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I’ve been speaking on radio stations, today and last night, about the two young people who have gone missing from Carnival Spirit off Australia’s east coast. My blog about deaths at sea has led to some interesting research.

So, how closely are you being monitored while on cruising? A big ship has hundreds of cameras watching your every move (the Spirit has more than 600) – everywhere except inside your cabin. They can also see inside your balcony (so any couple who’s been swept away by the romance of sea, yep, there’s a good chance the officers were watching you from the bridge).

Problem is, there are not 600 security staff to watch every camera, and infrared vision isn’t 100% clear at night. It only takes a couple of seconds to fall from the 10th deck into the ocean – like leaping from a skyscraper. I believe they need motion detection technology that activates an alarm if anything falls off the side of the ship.

But overboard cases are relatively rare – 200 people since 2000 (the fewest was four in one year, the most was 25, and so far this year there’s been two – until yesterday). Tragic, yes, but more than 20 million people go cruising every year, so it’s not something that happens easily. You have to make an effort to get up on a railing – either you’ve climbed up and you’re sitting on a balcony dangerously (often drunk) and you slip – or you have chosen to jump, for whatever reason.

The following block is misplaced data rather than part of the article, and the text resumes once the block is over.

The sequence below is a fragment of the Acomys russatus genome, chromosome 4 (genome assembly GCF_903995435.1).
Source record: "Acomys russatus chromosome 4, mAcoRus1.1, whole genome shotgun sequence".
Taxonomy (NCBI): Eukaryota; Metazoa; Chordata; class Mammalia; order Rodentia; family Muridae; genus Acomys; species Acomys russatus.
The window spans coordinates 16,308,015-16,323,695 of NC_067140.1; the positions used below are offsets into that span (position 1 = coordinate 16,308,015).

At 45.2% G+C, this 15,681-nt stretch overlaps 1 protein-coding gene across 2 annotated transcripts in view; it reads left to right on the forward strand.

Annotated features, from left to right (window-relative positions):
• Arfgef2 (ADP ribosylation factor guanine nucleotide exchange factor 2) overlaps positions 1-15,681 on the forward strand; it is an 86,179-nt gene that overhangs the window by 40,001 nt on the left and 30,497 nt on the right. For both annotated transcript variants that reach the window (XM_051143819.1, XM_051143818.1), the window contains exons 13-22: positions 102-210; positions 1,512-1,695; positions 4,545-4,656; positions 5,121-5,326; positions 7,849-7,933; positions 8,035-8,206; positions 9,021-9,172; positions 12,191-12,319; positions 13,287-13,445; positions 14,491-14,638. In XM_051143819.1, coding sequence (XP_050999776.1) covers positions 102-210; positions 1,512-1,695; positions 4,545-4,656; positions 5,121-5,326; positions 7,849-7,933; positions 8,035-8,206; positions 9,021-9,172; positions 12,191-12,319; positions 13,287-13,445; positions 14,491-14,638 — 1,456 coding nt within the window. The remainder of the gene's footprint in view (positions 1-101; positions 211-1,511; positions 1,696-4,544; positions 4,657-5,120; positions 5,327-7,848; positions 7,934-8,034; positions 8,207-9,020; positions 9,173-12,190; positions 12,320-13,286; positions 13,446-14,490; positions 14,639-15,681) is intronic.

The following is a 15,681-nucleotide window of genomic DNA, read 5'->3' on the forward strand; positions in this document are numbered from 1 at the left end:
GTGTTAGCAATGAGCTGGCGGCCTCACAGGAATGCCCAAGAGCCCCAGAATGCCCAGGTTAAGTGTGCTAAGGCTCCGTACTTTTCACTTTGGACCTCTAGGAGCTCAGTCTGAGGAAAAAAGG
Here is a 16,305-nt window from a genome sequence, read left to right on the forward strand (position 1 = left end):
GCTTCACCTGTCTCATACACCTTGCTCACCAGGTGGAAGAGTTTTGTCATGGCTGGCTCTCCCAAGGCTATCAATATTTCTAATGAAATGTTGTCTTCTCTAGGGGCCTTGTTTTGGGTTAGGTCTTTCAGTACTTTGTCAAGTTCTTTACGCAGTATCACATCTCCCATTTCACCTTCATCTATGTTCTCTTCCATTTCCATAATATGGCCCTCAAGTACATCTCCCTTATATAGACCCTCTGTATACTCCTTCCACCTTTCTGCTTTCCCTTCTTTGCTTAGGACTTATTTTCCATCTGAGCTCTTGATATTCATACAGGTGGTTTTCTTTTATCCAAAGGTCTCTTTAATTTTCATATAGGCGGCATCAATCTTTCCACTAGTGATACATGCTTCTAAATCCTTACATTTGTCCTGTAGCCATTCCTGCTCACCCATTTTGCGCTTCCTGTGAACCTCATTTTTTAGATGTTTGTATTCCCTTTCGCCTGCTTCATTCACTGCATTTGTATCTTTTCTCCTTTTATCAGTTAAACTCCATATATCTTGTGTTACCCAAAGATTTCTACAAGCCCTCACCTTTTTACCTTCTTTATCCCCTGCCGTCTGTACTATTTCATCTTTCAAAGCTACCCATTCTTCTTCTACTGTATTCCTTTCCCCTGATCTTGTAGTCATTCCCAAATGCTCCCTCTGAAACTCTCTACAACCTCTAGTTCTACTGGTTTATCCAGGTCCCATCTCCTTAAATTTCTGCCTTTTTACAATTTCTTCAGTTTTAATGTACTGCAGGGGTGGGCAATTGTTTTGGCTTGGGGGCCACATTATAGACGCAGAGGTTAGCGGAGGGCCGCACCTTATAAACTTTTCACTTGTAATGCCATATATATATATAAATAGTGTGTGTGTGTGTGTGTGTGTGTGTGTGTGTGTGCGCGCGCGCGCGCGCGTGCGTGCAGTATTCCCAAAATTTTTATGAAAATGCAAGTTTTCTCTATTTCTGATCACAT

There are cases of suicide, murder and accidents. People argue, they threaten to jump (“go ahead” may be the angry response) or they can be thrown over by a partner/friend/enemy. These things happen off balconies on land much more often that at sea – but it can happen.

It’s almost unheard of for a couple to go overboard together. Maybe one person slips and the other tries to save them? Maybe they were messing around, having fun, and it all went horribly wrong. I’ve just returned from a river cruise that had a day trip to Verona, Italy, the city of Romeo and Juliet, so the thought of romantic suicide pacts is on my mind. But nobody knows what happened in this latest case. Only the couple: a 30-year-old man and a 27-year-old woman, lost at sea.

Fingers crossed for a miraculous ending, but that’s a big, cold, dark ocean out there and you have to be careful.

Louise Goldsbury

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In 2013 I was named Best Travel Writer at the National Travel Industry Awards. And until someone corrects me, I'm claiming to be the youngest cruise editor in the Southern Hemisphere. Editor of Cruise Weekly since 2009, I also contribute to Sydney's Sun Herald newspaper and various travel magazines and websites.

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